The name Robert Taylor has been synonymous with aviation art over a quarter of a century. His paintings of aircraft, more than those of any other artist, have helped popularise a genre which at the start of this remarkable artist's career had little recognition in the world of fine art. When he burst upon the scene in the mid-1970s his vibrant, expansive approach to the subject was a revelation. His paintings immediately caught the imagination of enthusiasts and collectors alike . He became an instant success. As a boy, Robert seemed always to have a pencil in his hand. Aware of his natural gift from an early age, he never considered a career beyond art, and with unwavering focus, set out to achieve his goal. Leaving school at fifteen, he has never worked outside the world of art. After two years at the Bath School of Art he landed a job as an apprentice picture framer with an art gallery in Bath, the city where Robert has lived and worked all his life. Already competent with water-colours the young apprentice took every opportunity to study the works of other artists and, after trying his hand at oils, quickly determined he could paint to the same standard as much of the art it was his job to frame. Soon the gallery was selling his paintings, and the owner, recognising Roberts talent, promoted him to the busy picture-restoring department. Here, he repaired and restored all manner of paintings and drawings, the expertise he developed becoming the foundation of his career as a professional artist. Picture restoration is an exacting skill, requiring the ability to emulate the techniques of other painters so as to render the damaged area of the work undetectable. After a decade of diligent application, Robert became one of the most capable picture restorers outside London. Today he attributes his versatility to the years he spent painstakingly working on the paintings of others artists. After fifteen years at the gallery, by chance he was introduced to Pat Barnard, whose military publishing business happened also to be located in the city of Bath. When offered the chance to become a full-time painter, Robert leapt at the opportunity. Within a few months of becoming a professional artist, he saw his first works in print. Roberts early career was devoted to maritime paintings, and he achieved early success with his prints of naval subjects, one of his admirers being Lord Louis Mountbatten. He exhibited successfully at the Royal Society of Marine Artists in London and soon his popularity attracted the attention of the media. Following a major feature on his work in a leading national daily newspaper he was invited to appear in a BBC Television programme. This led to a string of commissions for the Fleet Air Arm Museum who, understandably, wanted aircraft in their maritime paintings. It was the start of Roberts career as an aviation artist. Fascinated since childhood by the big, powerful machines that man has invented, switching from one type of hardware to another has never troubled him. Being an artist of the old school, Robert tackled the subject of painting aircraft with the same gusto as with his large, action-packed maritime pictures - big compositions supported by powerful and dramatic skies, painted on large canvases. It was a formula new to the aviation art genre, at the time not used to such sweeping canvases, but one that came naturally to an artist whose approach appeared to have origins in an earlier classical period. Roberts aviation paintings are instantly recognisable. He somehow manages to convey all the technical detail of aviation in a traditional and painterly style, reminiscent of the Old Masters. With uncanny ability, he is able to recreate scenes from the past with a carefully rehearsed realism that few other artists ever manage to achieve. This is partly due to his prodigious research but also his attention to detail: Not for him shiny new factory-fresh aircraft looking like museum specimens. His trade mark, flying machines that are battle-scarred, worse for wear, with dings down the fuselage, chips and dents along the leading edges of wings, oil stains trailing from engine cowlings, paintwork faded with dust and grime; his planes are real! Roberts aviation works have drawn crowds in the international arena since the early 1980s. He has exhibited throughout the US and Canada, Australia, Japan and in Europe. His one-man exhibition at the Smithsonians National Air and Space Museum in Washington DC was hailed as the most popular art exhibition ever held there. His paintings hang in many of the worlds great aviation museums, adorn boardrooms, offices and homes, and his limited edition prints are avidly collected all around the world. A family man with strong Christian values, Robert devotes most of what little spare time he has to his home life. Married to Mary for thirty five years, they have five children, all now grown up. Neither fame nor fortune has turned his head. He is the same easy-going, gentle character he was when setting out on his painting career all those years ago, but now with a confidence that comes with the knowledge that he has mastered his profession.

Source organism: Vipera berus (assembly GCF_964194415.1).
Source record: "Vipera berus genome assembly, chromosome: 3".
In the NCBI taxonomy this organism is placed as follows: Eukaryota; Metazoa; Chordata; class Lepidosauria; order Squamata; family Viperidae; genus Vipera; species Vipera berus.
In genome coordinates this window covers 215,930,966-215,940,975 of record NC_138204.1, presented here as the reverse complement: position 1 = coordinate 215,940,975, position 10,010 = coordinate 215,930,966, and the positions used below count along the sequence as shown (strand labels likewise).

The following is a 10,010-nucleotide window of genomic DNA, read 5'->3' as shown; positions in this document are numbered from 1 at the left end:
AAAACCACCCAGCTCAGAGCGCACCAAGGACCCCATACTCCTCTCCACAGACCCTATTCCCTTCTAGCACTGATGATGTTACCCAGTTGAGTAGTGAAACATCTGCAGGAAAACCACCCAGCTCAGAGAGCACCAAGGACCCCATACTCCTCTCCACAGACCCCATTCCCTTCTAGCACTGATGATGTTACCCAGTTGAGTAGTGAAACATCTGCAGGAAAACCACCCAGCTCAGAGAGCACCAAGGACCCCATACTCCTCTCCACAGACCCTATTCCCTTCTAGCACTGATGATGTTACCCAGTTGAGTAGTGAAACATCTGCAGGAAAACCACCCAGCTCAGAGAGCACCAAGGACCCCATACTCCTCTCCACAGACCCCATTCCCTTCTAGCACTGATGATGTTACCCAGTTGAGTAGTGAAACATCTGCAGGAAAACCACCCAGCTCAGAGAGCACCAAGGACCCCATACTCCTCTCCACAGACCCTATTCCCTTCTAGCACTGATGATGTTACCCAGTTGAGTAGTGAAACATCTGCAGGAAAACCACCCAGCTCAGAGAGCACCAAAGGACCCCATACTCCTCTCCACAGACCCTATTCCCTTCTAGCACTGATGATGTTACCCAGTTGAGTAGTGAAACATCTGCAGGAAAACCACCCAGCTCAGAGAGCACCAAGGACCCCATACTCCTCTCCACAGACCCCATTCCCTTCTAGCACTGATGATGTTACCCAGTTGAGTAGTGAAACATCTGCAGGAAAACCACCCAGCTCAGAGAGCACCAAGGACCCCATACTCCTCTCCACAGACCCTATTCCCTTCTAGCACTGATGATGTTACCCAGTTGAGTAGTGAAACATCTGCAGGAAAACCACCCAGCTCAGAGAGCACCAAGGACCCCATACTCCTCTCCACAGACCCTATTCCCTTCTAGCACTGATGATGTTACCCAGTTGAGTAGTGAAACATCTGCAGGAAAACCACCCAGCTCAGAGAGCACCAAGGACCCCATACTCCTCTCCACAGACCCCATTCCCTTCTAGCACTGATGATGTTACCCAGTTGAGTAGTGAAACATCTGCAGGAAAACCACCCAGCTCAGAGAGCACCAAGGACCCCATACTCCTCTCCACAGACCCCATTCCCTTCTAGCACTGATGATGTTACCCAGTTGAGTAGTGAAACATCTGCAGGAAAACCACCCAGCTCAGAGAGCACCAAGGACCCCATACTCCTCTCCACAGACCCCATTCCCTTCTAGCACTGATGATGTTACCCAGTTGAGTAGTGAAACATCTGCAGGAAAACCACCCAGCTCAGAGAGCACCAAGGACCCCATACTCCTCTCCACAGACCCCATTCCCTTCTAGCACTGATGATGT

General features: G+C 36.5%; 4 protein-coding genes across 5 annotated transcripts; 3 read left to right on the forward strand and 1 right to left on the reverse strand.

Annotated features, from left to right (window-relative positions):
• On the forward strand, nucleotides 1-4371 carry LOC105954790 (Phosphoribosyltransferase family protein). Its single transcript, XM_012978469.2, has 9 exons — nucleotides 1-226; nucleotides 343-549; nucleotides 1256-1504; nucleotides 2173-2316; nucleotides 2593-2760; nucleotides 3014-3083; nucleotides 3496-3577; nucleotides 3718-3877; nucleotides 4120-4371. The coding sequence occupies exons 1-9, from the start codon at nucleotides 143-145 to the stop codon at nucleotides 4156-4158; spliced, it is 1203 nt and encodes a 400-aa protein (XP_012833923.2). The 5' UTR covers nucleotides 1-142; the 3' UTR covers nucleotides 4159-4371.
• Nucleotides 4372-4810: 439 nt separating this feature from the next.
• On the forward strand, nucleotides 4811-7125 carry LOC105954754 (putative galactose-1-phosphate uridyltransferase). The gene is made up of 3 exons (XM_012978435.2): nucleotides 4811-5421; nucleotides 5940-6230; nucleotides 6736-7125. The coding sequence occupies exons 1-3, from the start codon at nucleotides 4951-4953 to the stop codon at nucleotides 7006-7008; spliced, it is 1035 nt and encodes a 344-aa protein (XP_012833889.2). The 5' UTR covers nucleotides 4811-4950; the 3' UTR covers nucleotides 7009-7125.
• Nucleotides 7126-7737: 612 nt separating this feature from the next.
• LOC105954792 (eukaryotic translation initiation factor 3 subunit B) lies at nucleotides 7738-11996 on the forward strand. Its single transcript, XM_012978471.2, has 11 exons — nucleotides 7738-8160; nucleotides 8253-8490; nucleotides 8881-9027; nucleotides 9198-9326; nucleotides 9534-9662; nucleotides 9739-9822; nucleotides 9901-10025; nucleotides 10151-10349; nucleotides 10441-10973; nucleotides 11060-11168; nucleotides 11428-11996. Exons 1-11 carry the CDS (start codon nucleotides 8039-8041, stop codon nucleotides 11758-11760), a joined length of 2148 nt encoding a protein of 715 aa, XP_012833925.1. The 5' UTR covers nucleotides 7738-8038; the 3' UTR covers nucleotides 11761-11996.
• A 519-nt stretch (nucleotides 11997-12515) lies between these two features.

More about Robert Taylor